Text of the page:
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A new laser eye surgery fixes your vision without any gnarly eyeball slicing

As someone who wears glasses, the idea of corrective laser eye surgery is certainly tempting. But then you start reading about how the invasive surgery is actually performed, along with some of (admittedly rare) risks, and suddenly glasses don’t seem so bad. Things could change, however, thanks to research coming out of Columbia University. Researchers there have developed a new noninvasive laser eye surgery which could permanently correct vision — minus any of the less pleasant-sounding aspects of regular laser surgery.

“The main difference between our approach and commonly used refractive surgeries is that in our method there is no flap cutting and no ablation,” Sinisa Vukelic, a researcher on the project, told Digital Trends. “Patients with thin corneas and other abnormalities that make them ineligible for refractive surgery could be treated with the proposed treatment, which in turn increases the population of eligible patients.”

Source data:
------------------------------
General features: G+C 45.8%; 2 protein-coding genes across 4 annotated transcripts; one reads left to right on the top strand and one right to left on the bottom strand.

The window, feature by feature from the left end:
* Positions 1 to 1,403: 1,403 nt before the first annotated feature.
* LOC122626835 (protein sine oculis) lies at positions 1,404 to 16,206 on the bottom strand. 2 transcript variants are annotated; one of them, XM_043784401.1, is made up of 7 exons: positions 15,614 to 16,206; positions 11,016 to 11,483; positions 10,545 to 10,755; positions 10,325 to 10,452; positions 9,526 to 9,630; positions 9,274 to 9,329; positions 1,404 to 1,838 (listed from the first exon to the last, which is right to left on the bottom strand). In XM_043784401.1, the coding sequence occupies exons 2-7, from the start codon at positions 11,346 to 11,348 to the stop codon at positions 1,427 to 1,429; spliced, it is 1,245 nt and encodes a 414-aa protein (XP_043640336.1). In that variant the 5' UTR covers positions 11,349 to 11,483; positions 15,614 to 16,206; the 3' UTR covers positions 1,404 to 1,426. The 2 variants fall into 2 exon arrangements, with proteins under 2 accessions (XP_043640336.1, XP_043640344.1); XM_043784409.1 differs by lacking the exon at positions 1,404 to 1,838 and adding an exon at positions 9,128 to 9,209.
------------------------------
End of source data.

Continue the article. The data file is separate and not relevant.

The new methods involve something called a femtosecond oscillator, an ultrafast laser capable of delivering pulses of low energy very quickly. Using this laser, it’s possible to change the biochemical and biomechanical properties of the eye’s corneal tissue. Unlike laser-assisted corrective surgeries like Lasik, this can be done without thinning — and thereby potentially weakening — the cornea. Instead, the procedure involves using the laser to ionize the water molecules within the cornea. This creates a reaction oxygen molecule which interacts with collagen fibrils to selectively form “crosslinks” or chemical bonds that change the eye’s properties. Doing this can alter the overall corneal curvature of the eye, modifying its refractive power in order to correct the patient’s vision.

“We have done a lot of basic science to prove the principle and establish the technique,” Vukelic continued. “We have also done a lot of work on animal models which has proven the efficacy of the proposed treatment. At the moment, we are working on a clinical prototype. We do hope to disseminate this technology to the public, and we also hope that it will be widely adopted.” Clinical trials are planned to begin by the end of 2018.

A paper describing the work was recently published in the journal Nature Photonics.

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Luke Dormehl
I'm a UK-based tech writer covering Cool Tech at Digital Trends. I've also written for Fast Company, Wired, the Guardian…
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